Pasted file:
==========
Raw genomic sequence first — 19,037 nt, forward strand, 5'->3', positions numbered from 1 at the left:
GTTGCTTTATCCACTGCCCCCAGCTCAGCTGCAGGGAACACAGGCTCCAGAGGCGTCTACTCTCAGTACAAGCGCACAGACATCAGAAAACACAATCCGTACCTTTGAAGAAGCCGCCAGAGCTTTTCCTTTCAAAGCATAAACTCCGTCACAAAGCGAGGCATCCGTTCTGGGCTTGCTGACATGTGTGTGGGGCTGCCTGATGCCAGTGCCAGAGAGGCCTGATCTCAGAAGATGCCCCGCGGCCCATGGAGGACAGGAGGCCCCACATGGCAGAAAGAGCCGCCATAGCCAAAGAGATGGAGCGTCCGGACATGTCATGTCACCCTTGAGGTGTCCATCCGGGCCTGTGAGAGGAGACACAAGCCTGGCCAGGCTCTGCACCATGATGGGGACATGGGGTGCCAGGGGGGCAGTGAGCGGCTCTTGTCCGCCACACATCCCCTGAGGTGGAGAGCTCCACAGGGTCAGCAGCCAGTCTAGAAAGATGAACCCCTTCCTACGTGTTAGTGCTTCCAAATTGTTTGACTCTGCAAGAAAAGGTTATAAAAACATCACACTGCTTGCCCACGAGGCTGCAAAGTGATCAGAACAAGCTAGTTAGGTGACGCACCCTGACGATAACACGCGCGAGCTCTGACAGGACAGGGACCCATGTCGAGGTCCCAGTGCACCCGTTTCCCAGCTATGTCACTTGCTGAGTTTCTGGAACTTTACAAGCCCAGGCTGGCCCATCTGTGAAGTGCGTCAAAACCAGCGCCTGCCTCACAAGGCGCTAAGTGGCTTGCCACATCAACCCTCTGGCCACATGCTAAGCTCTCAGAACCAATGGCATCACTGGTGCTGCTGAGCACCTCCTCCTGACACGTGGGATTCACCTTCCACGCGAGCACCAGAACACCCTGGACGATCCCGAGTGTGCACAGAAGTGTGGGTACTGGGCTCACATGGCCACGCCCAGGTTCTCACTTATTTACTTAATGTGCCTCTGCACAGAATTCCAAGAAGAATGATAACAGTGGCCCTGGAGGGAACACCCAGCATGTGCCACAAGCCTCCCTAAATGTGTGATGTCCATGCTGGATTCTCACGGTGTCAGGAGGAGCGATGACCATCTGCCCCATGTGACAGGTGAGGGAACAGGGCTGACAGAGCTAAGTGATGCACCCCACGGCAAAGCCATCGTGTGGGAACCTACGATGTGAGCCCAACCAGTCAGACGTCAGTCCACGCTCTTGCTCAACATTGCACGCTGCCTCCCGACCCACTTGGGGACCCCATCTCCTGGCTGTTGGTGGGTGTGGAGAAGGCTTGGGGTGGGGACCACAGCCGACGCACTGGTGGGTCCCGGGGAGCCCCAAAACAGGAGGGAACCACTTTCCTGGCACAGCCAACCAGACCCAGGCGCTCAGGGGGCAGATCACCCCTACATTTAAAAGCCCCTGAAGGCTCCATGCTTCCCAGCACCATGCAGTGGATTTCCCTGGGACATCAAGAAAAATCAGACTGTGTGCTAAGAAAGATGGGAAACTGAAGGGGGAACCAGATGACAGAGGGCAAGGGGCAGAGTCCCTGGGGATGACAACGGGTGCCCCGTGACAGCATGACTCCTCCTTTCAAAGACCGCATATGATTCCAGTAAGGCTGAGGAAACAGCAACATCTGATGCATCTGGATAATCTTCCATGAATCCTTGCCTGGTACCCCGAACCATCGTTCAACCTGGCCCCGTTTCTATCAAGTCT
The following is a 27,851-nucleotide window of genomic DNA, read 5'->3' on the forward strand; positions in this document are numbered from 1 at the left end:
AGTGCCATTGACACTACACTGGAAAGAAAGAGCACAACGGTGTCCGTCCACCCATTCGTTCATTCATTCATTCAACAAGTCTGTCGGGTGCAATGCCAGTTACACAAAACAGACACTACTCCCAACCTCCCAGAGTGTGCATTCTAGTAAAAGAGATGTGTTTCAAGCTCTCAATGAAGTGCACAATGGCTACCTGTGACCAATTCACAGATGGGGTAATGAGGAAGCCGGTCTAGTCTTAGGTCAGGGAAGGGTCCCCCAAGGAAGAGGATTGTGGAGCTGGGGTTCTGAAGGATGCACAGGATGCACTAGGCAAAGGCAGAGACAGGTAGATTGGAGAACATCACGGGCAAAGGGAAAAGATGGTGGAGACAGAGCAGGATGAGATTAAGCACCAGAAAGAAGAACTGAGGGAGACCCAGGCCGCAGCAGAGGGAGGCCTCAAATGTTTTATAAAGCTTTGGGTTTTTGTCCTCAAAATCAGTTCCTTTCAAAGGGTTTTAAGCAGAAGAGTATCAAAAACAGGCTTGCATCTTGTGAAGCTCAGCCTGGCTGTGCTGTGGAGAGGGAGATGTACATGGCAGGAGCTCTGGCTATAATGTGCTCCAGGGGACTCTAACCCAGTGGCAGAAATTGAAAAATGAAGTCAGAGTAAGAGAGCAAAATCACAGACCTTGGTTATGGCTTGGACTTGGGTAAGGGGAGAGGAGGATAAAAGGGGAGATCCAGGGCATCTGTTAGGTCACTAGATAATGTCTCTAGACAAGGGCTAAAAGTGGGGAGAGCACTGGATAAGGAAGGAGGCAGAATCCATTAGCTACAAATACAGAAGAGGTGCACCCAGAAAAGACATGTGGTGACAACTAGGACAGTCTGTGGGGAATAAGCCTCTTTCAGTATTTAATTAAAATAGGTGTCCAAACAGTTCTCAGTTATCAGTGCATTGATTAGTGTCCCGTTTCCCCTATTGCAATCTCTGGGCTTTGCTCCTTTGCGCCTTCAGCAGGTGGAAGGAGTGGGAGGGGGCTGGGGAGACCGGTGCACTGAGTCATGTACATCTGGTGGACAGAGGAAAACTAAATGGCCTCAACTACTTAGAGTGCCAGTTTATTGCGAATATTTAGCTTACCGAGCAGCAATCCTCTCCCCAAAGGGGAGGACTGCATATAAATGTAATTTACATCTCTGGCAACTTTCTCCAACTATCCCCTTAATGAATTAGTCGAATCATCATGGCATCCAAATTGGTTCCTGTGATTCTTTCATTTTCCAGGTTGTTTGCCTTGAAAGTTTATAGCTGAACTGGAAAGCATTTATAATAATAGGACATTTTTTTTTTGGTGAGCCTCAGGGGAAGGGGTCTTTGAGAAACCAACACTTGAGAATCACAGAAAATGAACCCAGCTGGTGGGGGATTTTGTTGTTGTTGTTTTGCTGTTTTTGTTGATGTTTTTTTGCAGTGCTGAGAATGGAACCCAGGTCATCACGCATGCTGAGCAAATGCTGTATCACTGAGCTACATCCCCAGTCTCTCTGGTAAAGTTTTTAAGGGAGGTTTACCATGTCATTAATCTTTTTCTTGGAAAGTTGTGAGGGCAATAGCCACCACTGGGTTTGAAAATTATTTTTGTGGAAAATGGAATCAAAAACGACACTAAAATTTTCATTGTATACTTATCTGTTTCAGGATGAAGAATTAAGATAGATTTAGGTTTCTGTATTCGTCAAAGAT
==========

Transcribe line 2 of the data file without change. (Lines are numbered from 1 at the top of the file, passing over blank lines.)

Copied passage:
GTTGCTTTATCCACTGCCCCCAGCTCAGCTGCAGGGAACACAGGCTCCAGAGGCGTCTACTCTCAGTACAAGCGCACAGACATCAGAAAACACAATCCGTACCTTTGAAGAAGCCGCCAGAGCTTTTCCTTTCAAAGCATAAACTCCGTCACAAAGCGAGGCATCCGTTCTGGGCTTGCTGACATGTGTGTGGGGCTGCCTGATGCCAGTGCCAGAGAGGCCTGATCTCAGAAGATGCCCCGCGGCCCATGGAGGACAGGAGGCCCCACATGGCAGAAAGAGCCGCCATAGCCAAAGAGATGGAGCGTCCGGACATGTCATGTCACCCTTGAGGTGTCCATCCGGGCCTGTGAGAGGAGACACAAGCCTGGCCAGGCTCTGCACCATGATGGGGACATGGGGTGCCAGGGGGGCAGTGAGCGGCTCTTGTCCGCCACACATCCCCTGAGGTGGAGAGCTCCACAGGGTCAGCAGCCAGTCTAGAAAGATGAACCCCTTCCTACGTGTTAGTGCTTCCAAATTGTTTGACTCTGCAAGAAAAGGTTATAAAAACATCACACTGCTTGCCCACGAGGCTGCAAAGTGATCAGAACAAGCTAGTTAGGTGACGCACCCTGACGATAACACGCGCGAGCTCTGACAGGACAGGGACCCATGTCGAGGTCCCAGTGCACCCGTTTCCCAGCTATGTCACTTGCTGAGTTTCTGGAACTTTACAAGCCCAGGCTGGCCCATCTGTGAAGTGCGTCAAAACCAGCGCCTGCCTCACAAGGCGCTAAGTGGCTTGCCACATCAACCCTCTGGCCACATGCTAAGCTCTCAGAACCAATGGCATCACTGGTGCTGCTGAGCACCTCCTCCTGACACGTGGGATTCACCTTCCACGCGAGCACCAGAACACCCTGGACGATCCCGAGTGTGCACAGAAGTGTGGGTACTGGGCTCACATGGCCACGCCCAGGTTCTCACTTATTTACTTAATGTGCCTCTGCACAGAATTCCAAGAAGAATGATAACAGTGGCCCTGGAGGGAACACCCAGCATGTGCCACAAGCCTCCCTAAATGTGTGATGTCCATGCTGGATTCTCACGGTGTCAGGAGGAGCGATGACCATCTGCCCCATGTGACAGGTGAGGGAACAGGGCTGACAGAGCTAAGTGATGCACCCCACGGCAAAGCCATCGTGTGGGAACCTACGATGTGAGCCCAACCAGTCAGACGTCAGTCCACGCTCTTGCTCAACATTGCACGCTGCCTCCCGACCCACTTGGGGACCCCATCTCCTGGCTGTTGGTGGGTGTGGAGAAGGCTTGGGGTGGGGACCACAGCCGACGCACTGGTGGGTCCCGGGGAGCCCCAAAACAGGAGGGAACCACTTTCCTGGCACAGCCAACCAGACCCAGGCGCTCAGGGGGCAGATCACCCCTACATTTAAAAGCCCCTGAAGGCTCCATGCTTCCCAGCACCATGCAGTGGATTTCCCTGGGACATCAAGAAAAATCAGACTGTGTGCTAAGAAAGATGGGAAACTGAAGGGGGAACCAGATGACAGAGGGCAAGGGGCAGAGTCCCTGGGGATGACAACGGGTGCCCCGTGACAGCATGACTCCTCCTTTCAAAGACCGCATATGATTCCAGTAAGGCTGAGGAAACAGCAACATCTGATGCATCTGGATAATCTTCCATGAATCCTTGCCTGGTACCCCGAACCATCGTTCAACCTGGCCCCGTTTCTATCAAGTCT